This weekend is Dave’s 20 year high school reunion. And we’re going. He really wants to. He’s been planning it for months. Now, there are two things you should know. 1) I’ve never met any of his former classmates and 2) when he went to his last reunion, he was married to someone else. You’d think that would have been enough to stir up all of my competitive drives, to get my ass in gear, to get thin and beautiful. It wasn’t. Oh, I thought it would be. But here I am, in the same pants I was wearing six months ago. Nevertheless, I am going. And while I’ve tried to exude nothing but positivity about the whole event, Dave has expressed some concern about my willingness to go.
“Did you see the menu for the restaurant we’re eating at on Friday? They have wings,” he told me. As if it would give me a purpose for going.
I imagined him shaking a giant buffalo wing in front of me and calling, “Here Fatty Fatty! Come on, Fatty!”
“So what are you expecting the reunion to be like? Who do you hope to see?” I deflected.
“Oh, I don’t know. You know, I was a pretty big nerd in high school. I wasn’t popular at all.”
“Yeah, well…you’ll probably see one of those girls you had a crush on back in the day. She’ll decide she likes the way you look now and invite you for a quickie in the bathroom and you’ll be like, ‘Let’s go. My wife’s over there eating wings. She’ll never know I’m gone.'”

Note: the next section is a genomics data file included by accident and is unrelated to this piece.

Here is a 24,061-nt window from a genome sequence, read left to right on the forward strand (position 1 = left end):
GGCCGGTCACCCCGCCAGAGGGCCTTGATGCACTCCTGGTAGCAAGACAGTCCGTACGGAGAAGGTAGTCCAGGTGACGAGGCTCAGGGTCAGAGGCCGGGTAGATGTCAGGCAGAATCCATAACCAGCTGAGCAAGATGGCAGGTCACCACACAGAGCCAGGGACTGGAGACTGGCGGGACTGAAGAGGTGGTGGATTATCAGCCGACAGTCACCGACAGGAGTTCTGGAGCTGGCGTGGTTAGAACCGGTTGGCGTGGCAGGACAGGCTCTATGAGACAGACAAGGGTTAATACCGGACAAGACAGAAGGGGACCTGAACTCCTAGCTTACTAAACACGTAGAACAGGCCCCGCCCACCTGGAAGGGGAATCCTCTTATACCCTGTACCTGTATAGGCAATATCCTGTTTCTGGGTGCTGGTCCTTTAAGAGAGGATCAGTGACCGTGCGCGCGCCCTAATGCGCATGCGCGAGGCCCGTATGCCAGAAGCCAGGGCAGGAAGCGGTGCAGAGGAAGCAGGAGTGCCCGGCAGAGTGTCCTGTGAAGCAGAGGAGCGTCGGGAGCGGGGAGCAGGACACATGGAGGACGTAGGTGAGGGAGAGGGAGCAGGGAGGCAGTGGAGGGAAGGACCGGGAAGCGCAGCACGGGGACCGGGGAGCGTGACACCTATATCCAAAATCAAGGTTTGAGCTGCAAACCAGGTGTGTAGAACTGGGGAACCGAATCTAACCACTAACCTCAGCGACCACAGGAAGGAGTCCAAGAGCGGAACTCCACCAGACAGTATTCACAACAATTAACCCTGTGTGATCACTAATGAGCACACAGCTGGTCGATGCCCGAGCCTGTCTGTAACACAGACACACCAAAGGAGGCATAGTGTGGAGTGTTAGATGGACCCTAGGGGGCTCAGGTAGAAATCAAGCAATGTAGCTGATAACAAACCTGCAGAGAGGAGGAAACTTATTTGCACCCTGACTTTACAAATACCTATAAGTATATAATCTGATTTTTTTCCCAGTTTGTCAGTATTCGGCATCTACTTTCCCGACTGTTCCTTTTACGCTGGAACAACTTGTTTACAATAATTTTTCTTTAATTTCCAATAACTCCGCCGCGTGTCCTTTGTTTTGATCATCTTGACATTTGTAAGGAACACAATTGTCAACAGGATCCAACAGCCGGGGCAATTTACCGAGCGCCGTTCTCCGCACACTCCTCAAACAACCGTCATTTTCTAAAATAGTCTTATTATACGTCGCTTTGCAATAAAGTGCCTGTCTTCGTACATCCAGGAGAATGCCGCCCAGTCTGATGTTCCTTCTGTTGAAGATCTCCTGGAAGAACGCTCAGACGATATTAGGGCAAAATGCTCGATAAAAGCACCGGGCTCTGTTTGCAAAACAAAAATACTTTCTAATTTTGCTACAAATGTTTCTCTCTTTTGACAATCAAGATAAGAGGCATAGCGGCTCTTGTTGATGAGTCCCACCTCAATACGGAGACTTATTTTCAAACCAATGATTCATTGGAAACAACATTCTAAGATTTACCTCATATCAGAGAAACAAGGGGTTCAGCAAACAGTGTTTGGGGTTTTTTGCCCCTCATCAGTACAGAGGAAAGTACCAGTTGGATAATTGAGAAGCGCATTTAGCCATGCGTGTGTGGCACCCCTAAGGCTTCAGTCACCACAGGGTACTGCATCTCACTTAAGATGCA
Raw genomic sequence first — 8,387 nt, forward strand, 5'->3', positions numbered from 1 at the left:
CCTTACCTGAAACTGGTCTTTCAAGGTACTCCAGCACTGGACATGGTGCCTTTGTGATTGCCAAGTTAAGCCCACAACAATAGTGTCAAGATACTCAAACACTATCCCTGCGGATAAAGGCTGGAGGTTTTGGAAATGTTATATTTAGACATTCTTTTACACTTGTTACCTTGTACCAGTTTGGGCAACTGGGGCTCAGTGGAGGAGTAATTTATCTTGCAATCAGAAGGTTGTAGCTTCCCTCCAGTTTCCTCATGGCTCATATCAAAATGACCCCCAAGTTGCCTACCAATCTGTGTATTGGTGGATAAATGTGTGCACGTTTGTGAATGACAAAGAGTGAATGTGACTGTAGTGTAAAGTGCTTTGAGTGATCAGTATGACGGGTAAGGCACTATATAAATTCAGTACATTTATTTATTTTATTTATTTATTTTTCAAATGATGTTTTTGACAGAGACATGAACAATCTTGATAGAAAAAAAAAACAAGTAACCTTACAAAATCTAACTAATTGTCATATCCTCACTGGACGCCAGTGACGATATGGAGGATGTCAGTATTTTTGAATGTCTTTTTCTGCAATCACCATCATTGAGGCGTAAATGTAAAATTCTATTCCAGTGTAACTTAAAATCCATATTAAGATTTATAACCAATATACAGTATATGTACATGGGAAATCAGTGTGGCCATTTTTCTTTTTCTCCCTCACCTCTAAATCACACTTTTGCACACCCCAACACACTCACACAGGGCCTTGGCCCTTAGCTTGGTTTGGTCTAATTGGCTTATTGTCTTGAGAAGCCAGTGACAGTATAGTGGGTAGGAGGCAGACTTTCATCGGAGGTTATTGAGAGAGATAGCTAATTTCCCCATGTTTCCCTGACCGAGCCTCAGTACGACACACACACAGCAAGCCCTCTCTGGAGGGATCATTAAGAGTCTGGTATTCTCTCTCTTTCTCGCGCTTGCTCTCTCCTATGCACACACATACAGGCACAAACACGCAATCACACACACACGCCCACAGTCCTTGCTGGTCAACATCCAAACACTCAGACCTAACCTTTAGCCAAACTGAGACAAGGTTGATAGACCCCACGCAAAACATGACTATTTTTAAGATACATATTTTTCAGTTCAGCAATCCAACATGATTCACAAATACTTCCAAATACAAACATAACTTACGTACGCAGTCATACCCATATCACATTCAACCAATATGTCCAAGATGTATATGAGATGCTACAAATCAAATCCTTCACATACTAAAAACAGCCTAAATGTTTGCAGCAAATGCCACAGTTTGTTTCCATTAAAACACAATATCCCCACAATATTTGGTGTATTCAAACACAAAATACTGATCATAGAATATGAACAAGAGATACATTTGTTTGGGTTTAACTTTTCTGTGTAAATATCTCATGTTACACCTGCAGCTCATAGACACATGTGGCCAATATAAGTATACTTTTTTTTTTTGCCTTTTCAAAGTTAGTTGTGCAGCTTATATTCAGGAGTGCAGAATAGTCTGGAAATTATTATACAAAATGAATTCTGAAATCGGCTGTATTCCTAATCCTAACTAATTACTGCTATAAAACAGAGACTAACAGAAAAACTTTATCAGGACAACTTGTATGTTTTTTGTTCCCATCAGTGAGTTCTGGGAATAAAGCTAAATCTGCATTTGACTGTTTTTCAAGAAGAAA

“That was supposed to be appalling, not funny.”
I don’t want to be an embarrassment. I’m feeling a whole lot insecure. And that’s worse than feeling fat. The truth is, I’ve been struggling and feeling inadequate in every possible way for a while now. My weight is the scapegoat as it’s my most obvious flaw. And that’s a mouthful of truth that can only be swallowed with the help of a doughnut and a Diet Coke. Here’s to postpartum depression!
I’m going to try and boost my confidence with an eyebrow wax today. Perhaps I’ll get my wedding ring cleaned so it’ll be all sparkly and blinding thereby making me look mysterious and potentially thinner in it’s shadows. And I’ll wear something that accentuates my boobs. I would love to weigh less by dinnertime, but I’m pretty sure it’s impossible to lose 50 pounds in one day. However, I’ve been learning about hypnosis on YouTube and I think I can convince everyone I look good with my mind. My ring or my boobs can double as eye-fixation objects. If anyone thinks it’s weird that I’m inviting them to look into my cleavage and enter the garden of relaxation, I can blame it on the margaritas! Okay. Okay. This is working. I have a plan. I can do this! I CAN DO THIS! Right? Anyway, it’ll be fun to get a glimpse of Dave’s high school experience. It’s not every day you get an invitation to peek into someone’s past. Maybe, for one weekend, it doesn’t have to be about me. Maybe.